I apologize to those who’ve been following me, but for administrative purposes I’ll be moving to a new location. WordPress’ overhead makes a writing a chore. I’ll only be importing a few posts from here, those I’ve deemed most indicative of what I’m thinking about. This address will be deleted sometime near the end of August. I’ll update you with the new address soon.
Official Christian orthodoxy is defined by the Confession of Chalcedon. Yet the only correct opinion it draws has to do with the nature of the incarnation, or, what Jesus Christ is.
Therefore, following the holy fathers, we all with one accord teach men to acknowledge one and the same Son, our Lord Jesus Christ, at once complete in Godhead and complete in manhood, truly God and truly man, consisting also of a reasonable soul and body; of one substance with the Father as regards his Godhead, and at the same time of one substance with us as regards his manhood; like us in all respects, apart from sin; as regards his Godhead, begotten of the Father before the ages, but yet as regards his manhood begotten, for us men and for our salvation, of Mary the Virgin, the God-bearer; one and the same Christ, Son, Lord, Only-begotten, recognized in two natures, without confusion, without change, without division, without separation; the distinction of natures being in no way annulled by the union, but rather the characteristics of each nature being preserved and coming together to form one person and subsistence, not as parted or separated into two persons, but one and the same Son and Only-begotten God the Word, Lord Jesus Christ; even as the prophets from earliest times spoke of him, and our Lord Jesus Christ himself taught us, and the creed of the fathers has handed down to us.
With this, the great christological debates that began at the end of the first century were mostly quelled. What had sparked them was gentile dumbfoundness at the prospect of a god becoming flesh; and the only language at hand for understanding such an idea was that of Greek philosophy, obsessed as it was at the time with substance or ὑπόστᾰσις (hypostasis). For Jewish thought in the period of the Second Temple the question of Christ’s nature, his substance, was a non-question. What was essential for the members of this Jewish sect was who Christ was, not what he was made of. Who Chris was enabled redemption there on the cross. Who Christ was lent the utmost significance to his final words as found in the gospel of Mark: “Father, father, why have you forsaken me?!” You cannot understand these words if you are obsessed with substances and their transubstantiations, realms, their boundaries and traversals. Indeed, Western mind has thrived on fabricating distinctions where simplicity is due. Why have you forsaken me? This is a simple question.
In the final analysis it’ll have proven to be some genetic deficiency, a recessive trait allowed dominance by the laws of probability. It’d likely been inherited from my mother’s side since they have a history of mental disorder; my father should’ve asked these questions before conceiving me. Or perhaps it’ll be something much more accidental. I did fall down those concrete steps at my Grandfather’s home, the ones that led to his basement from outside. The scar looked like a dinosaur in the mirror. The neurological damage has made a dinosaur of me. Now I’m an atavism, a silly herald of another time, another place. Out of time. Out of place. Here, now, my placement must follow necessity (I’m on this train to get to work, I’m live in this apartment to save money), my time must be spent accordingly (I need to sleep enough hours to perform my work, I must work enough hours to pay my rent, I must spend enough time with friends to keep them, etc), and my problem is a disposition averse to fragmentation. I see the whole thing. You can only want the whole thing once seeing it. But is this thing me, bigger and better? Fame and wealth are illusory: that I have the means to everything isn’t a purchase on the whole thing, the gossiped lives of celebrities have taught us that much. Fair enough. Perhaps I can know this whole thing: but the nature of knowledge isn’t simplification but complication. No, I can only see it. And I’m trying to describe it to you.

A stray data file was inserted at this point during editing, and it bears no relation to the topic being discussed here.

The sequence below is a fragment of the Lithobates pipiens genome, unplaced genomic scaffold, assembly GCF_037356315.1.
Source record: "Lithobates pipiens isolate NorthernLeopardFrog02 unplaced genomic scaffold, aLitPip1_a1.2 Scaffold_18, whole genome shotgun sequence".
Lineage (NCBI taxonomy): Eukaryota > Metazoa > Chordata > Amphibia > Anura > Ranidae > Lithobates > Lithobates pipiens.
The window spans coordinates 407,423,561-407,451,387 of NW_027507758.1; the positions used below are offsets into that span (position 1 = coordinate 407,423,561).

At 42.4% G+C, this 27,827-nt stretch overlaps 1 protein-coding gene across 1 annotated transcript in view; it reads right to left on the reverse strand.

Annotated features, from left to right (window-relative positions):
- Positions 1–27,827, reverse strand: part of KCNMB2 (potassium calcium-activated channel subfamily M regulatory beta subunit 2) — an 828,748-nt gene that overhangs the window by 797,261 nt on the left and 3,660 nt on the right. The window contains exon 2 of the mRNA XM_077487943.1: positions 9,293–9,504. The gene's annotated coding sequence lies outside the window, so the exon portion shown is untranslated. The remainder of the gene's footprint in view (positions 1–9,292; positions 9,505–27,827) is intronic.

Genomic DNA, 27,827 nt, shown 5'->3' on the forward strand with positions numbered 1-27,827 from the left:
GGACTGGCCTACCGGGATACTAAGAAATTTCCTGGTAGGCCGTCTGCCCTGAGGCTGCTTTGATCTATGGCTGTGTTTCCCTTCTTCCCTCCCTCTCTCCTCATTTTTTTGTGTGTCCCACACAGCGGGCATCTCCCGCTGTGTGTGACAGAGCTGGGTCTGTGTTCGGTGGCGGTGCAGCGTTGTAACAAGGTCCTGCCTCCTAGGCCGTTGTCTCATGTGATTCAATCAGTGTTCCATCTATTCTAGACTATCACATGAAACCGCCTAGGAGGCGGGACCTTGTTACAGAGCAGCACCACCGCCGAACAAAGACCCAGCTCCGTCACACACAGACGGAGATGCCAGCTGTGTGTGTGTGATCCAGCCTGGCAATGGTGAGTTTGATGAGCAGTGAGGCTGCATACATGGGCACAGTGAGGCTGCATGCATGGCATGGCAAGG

Philosophy is a visionary thing. It is not merely speculative, trying to see in a mirror darkly. It sees the thing itself. It sees clearly. It sees in anxiety and destruction. It sees in the midst of the destruction that dialectic has laid all around. The philosopher has gone through to the blindness that is sight to the visionary spirit. Or he sees nothing.
“One of the more distracting things about capitalist culture is that there is no stupor, no time to vegetate. What I would suggest is more time wasting, less stimulation. We need time to lie fallow like we did in childhood, so we can recuperate. Rather than be constantly told what you want and be pressurized to go after it, I think we would benefit greatly from spells of vaguely restless boredom in which desire can crystallize.”
I work. I commute on a train. I sit in front of a computer, surfing the internet. I have a drink or two with friends. We do something. I sleep. I work.
From all sides engagement. Friends, family, work, and even leisure oblige. Where is solace? Where that solitude bearing one the ease of a feather in the air? To be without distraction. But having found our cave we discovered that we did not flee engagement but ran up to its most intensive avatar. It is dark here. Night.
One cries for solace from engagement. One seeks, and finds, solitude. Night. And then!… well anything at all really, and so everything. Not less engagement, rest, but the utmost. This one will oblige completely, but oblige us to be anything and everything. “And God said, Let there be light: and there was light.” Out of the night, alone like God, suddenly, light. Everything follows. It cannot be any other way.